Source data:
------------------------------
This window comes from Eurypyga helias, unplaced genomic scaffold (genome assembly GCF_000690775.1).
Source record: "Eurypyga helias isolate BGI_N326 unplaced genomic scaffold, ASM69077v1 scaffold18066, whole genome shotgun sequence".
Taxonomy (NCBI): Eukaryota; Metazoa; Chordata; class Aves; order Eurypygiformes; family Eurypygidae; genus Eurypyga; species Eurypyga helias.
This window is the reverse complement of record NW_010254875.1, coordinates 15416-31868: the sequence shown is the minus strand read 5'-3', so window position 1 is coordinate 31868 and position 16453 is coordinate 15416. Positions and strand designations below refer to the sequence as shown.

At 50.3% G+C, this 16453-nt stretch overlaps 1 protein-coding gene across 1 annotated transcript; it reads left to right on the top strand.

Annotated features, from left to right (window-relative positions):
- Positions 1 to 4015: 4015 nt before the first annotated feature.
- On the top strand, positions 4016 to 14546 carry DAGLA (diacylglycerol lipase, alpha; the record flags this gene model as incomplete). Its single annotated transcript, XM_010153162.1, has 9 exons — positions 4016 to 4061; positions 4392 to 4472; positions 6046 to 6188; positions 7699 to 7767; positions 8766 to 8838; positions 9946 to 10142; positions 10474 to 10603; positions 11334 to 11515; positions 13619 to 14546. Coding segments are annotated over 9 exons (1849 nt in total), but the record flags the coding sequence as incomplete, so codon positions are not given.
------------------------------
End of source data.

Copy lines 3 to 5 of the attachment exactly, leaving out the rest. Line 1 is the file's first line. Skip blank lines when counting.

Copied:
Taxonomy (NCBI): Eukaryota; Metazoa; Chordata; class Aves; order Eurypygiformes; family Eurypygidae; genus Eurypyga; species Eurypyga helias.
This window is the reverse complement of record NW_010254875.1, coordinates 15416-31868: the sequence shown is the minus strand read 5'-3', so window position 1 is coordinate 31868 and position 16453 is coordinate 15416. Positions and strand designations below refer to the sequence as shown.

At 50.3% G+C, this 16453-nt stretch overlaps 1 protein-coding gene across 1 annotated transcript; it reads left to right on the top strand.